By Claire Cain Miller
Updated 3:45 p.m.: Added comment from Todd Chaffee of Institutional Venture Partners.

Twitter has raised $35 million in venture capital, bringing the microblogging start-up’s total funding to $55 million.

The new money came from Institutional Venture Partners and Benchmark Capital. Peter Fenton, a partner at Benchmark who has also invested in Web 2.0 darlings Yelp and FriendFeed, will join the Twitter board.

The fundraising round brings in two top West Coast venture firms. The San Francisco start-up had previously raised $20 million from investors including Union Square Ventures, based in New York, and Spark Capital, based in Boston. Those firms will also participate in the latest round, as could previous angel investors including Ron Conway and Marc Andreessen, which could bring the total to $40 million, said Todd Chaffee of Institutional Venture Partners. They are still working out the final details.

The company was not looking for new investors and still has money in the bank, said Biz Stone, a co-founder, in an interview. In December, Twitter C.E.O. and co-founder Evan Williams said that though he had originally planned to raise more money in 2009, when the economy turned, he decided not to. But the two new investors approached Twitter, Mr. Stone said, and “we went for it.” Institutional Venture Partners closed its part of the deal on Jan. 16 and Benchmark closed its funding Thursday night.

The announcement from Mr. Williams appeared, of course, in fewer than 140 characters on Twitter: “We raised more money: http://bit.ly/mbEO9 I feel very fortunate we were able to do this and very excited about what we will build. Go team.”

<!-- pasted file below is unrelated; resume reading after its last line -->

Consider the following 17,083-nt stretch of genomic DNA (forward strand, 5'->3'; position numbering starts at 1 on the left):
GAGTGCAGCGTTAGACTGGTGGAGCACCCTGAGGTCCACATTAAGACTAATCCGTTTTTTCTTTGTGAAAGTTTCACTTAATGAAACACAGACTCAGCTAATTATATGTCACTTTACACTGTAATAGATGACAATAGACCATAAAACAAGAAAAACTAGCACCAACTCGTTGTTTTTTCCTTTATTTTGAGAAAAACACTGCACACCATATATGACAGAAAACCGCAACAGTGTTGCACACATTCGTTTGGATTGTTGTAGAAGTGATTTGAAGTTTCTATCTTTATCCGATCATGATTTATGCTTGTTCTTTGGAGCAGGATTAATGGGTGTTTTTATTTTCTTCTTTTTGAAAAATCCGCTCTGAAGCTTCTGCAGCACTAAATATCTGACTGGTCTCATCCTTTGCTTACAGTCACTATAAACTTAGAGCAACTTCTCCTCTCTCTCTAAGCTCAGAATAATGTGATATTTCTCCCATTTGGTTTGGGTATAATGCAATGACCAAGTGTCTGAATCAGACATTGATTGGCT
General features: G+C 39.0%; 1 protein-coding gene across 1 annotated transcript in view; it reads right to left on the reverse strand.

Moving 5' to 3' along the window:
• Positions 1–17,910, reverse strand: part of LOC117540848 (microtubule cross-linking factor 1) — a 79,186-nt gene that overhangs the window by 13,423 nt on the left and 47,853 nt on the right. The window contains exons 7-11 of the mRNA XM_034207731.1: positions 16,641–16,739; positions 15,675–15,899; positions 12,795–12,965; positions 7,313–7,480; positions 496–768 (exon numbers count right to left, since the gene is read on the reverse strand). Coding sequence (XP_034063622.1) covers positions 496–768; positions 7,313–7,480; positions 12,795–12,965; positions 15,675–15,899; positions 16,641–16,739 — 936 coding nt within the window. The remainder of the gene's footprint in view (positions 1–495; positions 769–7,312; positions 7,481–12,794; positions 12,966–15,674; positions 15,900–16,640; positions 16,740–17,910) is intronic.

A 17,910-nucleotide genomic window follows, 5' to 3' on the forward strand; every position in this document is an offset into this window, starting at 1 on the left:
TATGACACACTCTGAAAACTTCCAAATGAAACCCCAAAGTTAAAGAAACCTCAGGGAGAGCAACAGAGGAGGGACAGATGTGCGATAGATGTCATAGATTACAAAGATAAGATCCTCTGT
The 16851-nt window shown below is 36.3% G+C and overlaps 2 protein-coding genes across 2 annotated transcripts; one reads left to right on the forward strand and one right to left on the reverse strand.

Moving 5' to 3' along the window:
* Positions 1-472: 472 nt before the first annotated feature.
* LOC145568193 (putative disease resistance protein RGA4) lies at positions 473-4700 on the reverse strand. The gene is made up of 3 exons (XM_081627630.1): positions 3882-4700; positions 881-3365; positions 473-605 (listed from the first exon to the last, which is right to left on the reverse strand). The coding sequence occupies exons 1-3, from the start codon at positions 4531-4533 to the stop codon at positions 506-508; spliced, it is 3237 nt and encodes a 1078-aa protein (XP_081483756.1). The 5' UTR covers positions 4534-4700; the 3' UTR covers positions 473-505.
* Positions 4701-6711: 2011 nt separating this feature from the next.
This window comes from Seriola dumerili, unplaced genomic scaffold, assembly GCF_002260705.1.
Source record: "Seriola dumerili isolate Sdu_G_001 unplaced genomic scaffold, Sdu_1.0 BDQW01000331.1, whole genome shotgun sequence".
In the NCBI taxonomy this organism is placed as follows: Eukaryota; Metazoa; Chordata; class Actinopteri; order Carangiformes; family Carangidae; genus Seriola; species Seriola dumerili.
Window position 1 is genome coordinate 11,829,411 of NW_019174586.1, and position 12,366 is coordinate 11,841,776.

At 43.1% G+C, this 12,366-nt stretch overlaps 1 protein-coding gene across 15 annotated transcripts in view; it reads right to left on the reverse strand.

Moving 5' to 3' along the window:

“We’re fired up,” Mr. Chaffee said. “They’ve had unbelievably explosive organic growth like I’ve never seen before, and an amazing level of interest from developers, the digerati and the media. We really need all hands on deck to figure how to shepherd that growth.”

Twitter will use the money first and foremost to hire new people. “We really need to grow the company,” Mr. Stone said. “We have 29 employees, which is shockingly low considering the work we have to do.”

Despite its growing popularity — active users have increased 900 percent in the last year, Mr. Stone said — Twitter has not earned a single dollar. It does not sell advertising on its site and is free for users. The company plans to slowly roll out a revenue plan over the next few months. That will likely include charging businesses for certain features they can use to talk to customers on Twitter.